We'll look at the different telephone technologies that enable us to easily communicate. Learn about Skype and Vonage, caller ID, fiber optics and more.
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The phone number you dial to call somebody is basically an address, similar to the street address of your home. Have you ever wondered what all those numbers mean?
It's one of those seemingly-unexplainable lapses in logic -- Why do these two digit-based devices order their number keys in exactly opposite ways?
How does caller ID work on a telephone? It turns out that the process of making the caller ID display possible is remarkably simple at your end of the line.
Over the last 20 years or so, fiber optic lines have taken over and transformed the long distance telephone industry. Optical fibers are also a huge part of making the Internet available around the world.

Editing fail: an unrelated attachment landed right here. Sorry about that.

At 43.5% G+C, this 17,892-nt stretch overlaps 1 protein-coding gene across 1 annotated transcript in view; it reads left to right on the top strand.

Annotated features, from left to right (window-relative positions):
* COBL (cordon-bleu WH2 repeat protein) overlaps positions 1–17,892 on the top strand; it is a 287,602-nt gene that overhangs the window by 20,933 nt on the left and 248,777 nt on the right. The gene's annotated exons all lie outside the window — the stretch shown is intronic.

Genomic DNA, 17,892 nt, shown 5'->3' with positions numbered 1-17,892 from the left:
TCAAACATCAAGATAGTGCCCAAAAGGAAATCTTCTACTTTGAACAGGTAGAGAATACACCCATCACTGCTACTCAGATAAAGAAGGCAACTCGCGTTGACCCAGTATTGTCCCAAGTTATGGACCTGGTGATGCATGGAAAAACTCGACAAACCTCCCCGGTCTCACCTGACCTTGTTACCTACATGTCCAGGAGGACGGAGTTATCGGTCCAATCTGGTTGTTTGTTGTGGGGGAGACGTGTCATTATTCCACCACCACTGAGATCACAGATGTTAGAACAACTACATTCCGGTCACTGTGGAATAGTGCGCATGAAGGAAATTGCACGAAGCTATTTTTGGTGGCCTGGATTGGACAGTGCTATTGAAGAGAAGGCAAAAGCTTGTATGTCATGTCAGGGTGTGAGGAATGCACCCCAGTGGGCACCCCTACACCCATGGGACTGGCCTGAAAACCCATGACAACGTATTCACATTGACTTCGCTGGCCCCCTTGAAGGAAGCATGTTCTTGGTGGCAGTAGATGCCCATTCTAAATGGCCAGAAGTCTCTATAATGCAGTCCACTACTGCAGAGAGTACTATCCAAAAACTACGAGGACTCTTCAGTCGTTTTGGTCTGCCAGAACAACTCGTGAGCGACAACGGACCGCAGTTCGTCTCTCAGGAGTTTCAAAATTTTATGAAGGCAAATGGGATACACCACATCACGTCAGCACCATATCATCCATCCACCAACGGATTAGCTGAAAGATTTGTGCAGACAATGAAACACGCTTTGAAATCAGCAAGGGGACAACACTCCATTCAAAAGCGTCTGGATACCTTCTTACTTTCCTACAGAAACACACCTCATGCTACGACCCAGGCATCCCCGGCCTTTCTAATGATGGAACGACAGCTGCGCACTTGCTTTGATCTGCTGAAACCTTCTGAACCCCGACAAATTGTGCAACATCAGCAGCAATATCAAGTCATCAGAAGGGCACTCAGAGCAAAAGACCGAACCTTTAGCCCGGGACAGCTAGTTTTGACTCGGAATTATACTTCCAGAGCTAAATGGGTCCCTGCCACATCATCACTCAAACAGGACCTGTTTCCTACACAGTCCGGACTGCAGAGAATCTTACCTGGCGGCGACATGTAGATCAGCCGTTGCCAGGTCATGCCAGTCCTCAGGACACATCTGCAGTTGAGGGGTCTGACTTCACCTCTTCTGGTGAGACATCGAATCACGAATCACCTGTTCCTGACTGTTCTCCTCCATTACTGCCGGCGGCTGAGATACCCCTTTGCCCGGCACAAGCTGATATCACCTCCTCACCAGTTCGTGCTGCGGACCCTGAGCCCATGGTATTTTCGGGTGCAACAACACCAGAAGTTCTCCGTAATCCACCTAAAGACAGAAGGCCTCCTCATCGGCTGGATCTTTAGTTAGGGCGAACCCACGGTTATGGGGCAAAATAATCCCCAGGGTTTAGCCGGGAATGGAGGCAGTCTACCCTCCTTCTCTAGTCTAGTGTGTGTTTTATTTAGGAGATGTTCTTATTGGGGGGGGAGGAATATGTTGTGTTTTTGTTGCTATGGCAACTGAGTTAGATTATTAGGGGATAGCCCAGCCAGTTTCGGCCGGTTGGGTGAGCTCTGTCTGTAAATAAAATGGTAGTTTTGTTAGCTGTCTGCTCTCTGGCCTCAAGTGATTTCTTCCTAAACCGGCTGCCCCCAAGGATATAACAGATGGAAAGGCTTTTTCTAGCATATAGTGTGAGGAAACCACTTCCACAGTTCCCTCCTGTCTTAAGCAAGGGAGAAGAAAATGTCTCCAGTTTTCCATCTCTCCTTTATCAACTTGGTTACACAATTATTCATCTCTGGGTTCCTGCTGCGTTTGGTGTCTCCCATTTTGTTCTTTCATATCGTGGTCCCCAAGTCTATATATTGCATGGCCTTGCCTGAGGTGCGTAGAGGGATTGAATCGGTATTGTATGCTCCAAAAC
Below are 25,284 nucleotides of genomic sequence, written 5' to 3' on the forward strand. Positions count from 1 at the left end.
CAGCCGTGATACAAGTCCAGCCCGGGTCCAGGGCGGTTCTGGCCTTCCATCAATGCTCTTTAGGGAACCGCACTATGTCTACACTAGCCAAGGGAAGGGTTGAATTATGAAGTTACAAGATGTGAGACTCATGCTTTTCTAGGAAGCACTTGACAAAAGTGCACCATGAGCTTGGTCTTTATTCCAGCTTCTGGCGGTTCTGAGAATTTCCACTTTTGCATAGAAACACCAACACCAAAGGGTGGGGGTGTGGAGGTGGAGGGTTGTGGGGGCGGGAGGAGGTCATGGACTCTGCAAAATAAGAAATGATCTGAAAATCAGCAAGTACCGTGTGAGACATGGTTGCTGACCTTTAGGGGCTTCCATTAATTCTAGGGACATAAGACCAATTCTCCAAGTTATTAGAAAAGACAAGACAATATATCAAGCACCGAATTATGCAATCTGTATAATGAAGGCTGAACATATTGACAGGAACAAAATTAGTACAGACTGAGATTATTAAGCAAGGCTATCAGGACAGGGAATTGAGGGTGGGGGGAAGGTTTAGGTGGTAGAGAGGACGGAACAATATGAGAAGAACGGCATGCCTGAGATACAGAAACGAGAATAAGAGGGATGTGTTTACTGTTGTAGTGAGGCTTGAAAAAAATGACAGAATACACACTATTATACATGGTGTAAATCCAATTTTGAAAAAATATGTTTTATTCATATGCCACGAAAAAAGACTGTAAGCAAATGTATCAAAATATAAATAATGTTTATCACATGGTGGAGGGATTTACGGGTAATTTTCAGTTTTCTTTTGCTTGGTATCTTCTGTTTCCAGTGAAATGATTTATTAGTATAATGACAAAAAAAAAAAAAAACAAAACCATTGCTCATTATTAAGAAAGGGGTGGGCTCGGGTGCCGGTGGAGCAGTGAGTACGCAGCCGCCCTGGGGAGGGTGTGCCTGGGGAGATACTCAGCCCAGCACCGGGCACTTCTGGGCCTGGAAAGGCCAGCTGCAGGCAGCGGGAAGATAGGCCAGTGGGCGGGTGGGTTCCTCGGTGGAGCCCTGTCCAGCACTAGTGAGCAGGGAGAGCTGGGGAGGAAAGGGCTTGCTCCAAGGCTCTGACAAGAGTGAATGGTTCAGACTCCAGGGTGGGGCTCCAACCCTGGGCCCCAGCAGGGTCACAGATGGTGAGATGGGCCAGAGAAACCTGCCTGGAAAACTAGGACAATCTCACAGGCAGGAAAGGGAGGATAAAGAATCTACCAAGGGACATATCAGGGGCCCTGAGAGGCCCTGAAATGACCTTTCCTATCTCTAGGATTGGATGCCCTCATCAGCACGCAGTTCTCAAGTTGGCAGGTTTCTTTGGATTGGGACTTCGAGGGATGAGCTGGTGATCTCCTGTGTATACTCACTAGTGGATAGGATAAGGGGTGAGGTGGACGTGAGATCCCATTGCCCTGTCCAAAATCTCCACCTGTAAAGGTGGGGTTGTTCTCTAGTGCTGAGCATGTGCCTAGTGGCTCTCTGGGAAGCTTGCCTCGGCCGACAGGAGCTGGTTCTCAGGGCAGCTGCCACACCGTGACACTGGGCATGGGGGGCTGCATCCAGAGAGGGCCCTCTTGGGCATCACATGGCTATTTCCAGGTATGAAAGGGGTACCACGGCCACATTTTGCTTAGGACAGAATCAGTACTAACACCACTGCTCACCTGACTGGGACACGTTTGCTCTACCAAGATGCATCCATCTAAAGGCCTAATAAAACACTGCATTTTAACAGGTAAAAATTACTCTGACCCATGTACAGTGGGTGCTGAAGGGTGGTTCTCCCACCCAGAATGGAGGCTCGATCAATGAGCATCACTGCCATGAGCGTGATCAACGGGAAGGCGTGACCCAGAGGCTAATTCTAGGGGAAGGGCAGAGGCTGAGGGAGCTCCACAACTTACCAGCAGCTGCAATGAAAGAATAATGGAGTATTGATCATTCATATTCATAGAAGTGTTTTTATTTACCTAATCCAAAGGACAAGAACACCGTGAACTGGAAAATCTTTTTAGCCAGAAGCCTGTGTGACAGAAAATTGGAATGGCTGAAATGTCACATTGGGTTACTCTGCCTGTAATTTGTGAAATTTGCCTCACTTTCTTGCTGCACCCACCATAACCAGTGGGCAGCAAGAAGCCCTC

If you have underground phone wiring in your neighborhood, rather than pole wiring, you will frequently see these little boxes all over your neighborhood -- one for every two or three houses or so.
When you make a long-distance call, there is an amazing amount of technology working to make your call happen. To understand the computerized systems used today, it's helpful to go back in time and look at how long-distance calls were first routed.
One of the relative miracles of modern times is the reliability of the phone system. The power goes out fairly often for most people, but your telephone is always working (as long as you pay the bill). Why is that?